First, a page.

Compared to dental implants, getting a bridge typically requires less surgery. The dentist will need to prepare the abutment teeth by grinding them down slightly to accommodate the crowns, but no major incisions are required.

2- Cost-effective

Bridges are generally less expensive than dental implants. The cost will depend on the number of teeth being replaced, the materials used, and your dentist’s fees, but they are typically a more affordable option.

3- Faster Treatment Process

The dental bridge procedure can usually be completed in just two or three appointments. Once the abutment teeth are prepared, a temporary bridge will be placed while the permanent bridge is custom-made in a dental lab. 

In contrast, dental implants require multiple appointments spread over several months to allow for osseointegration (fusion of the implant with the jawbone).

4- Improved Aesthetics

Bridges can significantly improve your smile by filling in the gaps left by missing teeth. The pontic (the artificial tooth) is custom-made to match the appearance of your surrounding teeth, resulting in a natural-looking restoration. 

Dental Bridge Cons

1- Requires Altering Healthy Teeth

Unlike implants, bridges rely on healthy teeth on either side of the gap for support. These teeth, called abutment teeth, need to be ground down to accommodate crowns that will hold the bridge in place.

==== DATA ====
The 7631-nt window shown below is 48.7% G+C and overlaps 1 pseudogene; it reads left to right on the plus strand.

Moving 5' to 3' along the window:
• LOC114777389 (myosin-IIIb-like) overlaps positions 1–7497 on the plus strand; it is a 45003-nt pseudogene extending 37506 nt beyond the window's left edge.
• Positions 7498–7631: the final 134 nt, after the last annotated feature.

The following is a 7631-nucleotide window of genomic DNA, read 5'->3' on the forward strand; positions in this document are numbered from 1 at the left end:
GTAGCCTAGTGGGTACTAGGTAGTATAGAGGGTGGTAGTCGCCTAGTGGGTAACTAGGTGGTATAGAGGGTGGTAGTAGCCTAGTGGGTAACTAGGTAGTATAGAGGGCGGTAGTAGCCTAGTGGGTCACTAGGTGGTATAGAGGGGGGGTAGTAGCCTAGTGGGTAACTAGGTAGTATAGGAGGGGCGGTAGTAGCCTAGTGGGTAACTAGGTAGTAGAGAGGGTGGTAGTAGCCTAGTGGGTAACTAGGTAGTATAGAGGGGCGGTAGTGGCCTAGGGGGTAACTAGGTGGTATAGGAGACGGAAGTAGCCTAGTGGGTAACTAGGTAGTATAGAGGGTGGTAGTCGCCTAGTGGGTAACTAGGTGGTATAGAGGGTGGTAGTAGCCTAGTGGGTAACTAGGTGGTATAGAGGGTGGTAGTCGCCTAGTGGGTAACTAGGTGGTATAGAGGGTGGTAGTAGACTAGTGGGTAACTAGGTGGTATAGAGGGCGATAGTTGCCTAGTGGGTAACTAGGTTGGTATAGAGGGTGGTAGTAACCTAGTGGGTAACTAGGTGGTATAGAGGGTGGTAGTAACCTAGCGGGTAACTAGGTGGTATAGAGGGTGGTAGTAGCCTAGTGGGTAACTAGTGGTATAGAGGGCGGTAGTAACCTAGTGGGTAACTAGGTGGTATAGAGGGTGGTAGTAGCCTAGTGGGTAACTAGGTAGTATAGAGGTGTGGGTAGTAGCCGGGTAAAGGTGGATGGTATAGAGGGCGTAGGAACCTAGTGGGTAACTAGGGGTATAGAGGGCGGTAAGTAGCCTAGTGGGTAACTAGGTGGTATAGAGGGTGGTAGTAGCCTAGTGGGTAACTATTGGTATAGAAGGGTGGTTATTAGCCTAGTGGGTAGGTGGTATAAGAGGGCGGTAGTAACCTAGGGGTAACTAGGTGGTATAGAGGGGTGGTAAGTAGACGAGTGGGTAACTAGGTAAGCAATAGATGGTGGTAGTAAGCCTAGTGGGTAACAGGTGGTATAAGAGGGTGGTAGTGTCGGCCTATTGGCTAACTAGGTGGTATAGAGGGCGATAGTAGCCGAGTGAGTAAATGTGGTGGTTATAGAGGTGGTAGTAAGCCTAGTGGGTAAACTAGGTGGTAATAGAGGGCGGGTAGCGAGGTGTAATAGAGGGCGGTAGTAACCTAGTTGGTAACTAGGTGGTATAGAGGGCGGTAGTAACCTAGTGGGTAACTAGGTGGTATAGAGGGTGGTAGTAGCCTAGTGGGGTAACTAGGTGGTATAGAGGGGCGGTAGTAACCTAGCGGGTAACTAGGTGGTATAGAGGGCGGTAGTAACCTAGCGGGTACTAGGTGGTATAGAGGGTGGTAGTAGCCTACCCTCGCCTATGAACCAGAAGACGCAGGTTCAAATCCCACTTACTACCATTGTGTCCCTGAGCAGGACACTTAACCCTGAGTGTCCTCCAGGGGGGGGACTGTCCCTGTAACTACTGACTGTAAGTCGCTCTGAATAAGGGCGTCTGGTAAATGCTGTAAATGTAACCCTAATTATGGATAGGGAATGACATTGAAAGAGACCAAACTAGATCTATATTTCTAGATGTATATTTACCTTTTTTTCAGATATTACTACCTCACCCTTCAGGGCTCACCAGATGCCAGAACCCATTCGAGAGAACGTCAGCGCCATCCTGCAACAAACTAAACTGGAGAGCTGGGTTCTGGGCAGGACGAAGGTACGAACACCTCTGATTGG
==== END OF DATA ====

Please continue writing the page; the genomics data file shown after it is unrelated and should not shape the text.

This weakens the structure of the healthy teeth and increases the risk of future cavities or gum disease around the crowns.

2- Doesn’t Address Bone Loss

Bridges sit above the gum line and do not stimulate the jawbone like dental implants. When a tooth is missing, the jawbone beneath it begins to deteriorate over time. This can lead to facial collapse and further tooth loss in the long run.

3- Shorter Lifespan

Compared to implants that can potentially last a lifetime, bridges typically have a lifespan of 5-15 years. 

They may need to be replaced due to wear and tear, damage to the abutment teeth, or changes in the jawbone.

4- More Maintenance

While bridges are relatively easy to care for, they require more maintenance than implants. The area underneath the bridge can be difficult to clean properly, increasing the risk of decay and gum disease. Flossing under the bridge is crucial and may require special tools.

5- Potential for Discomfort

The process of grinding down the abutment teeth can be uncomfortable, and some patients may experience sensitivity or discomfort after the bridge is placed. Additionally, bridges can sometimes irritate the gums if not fitted properly.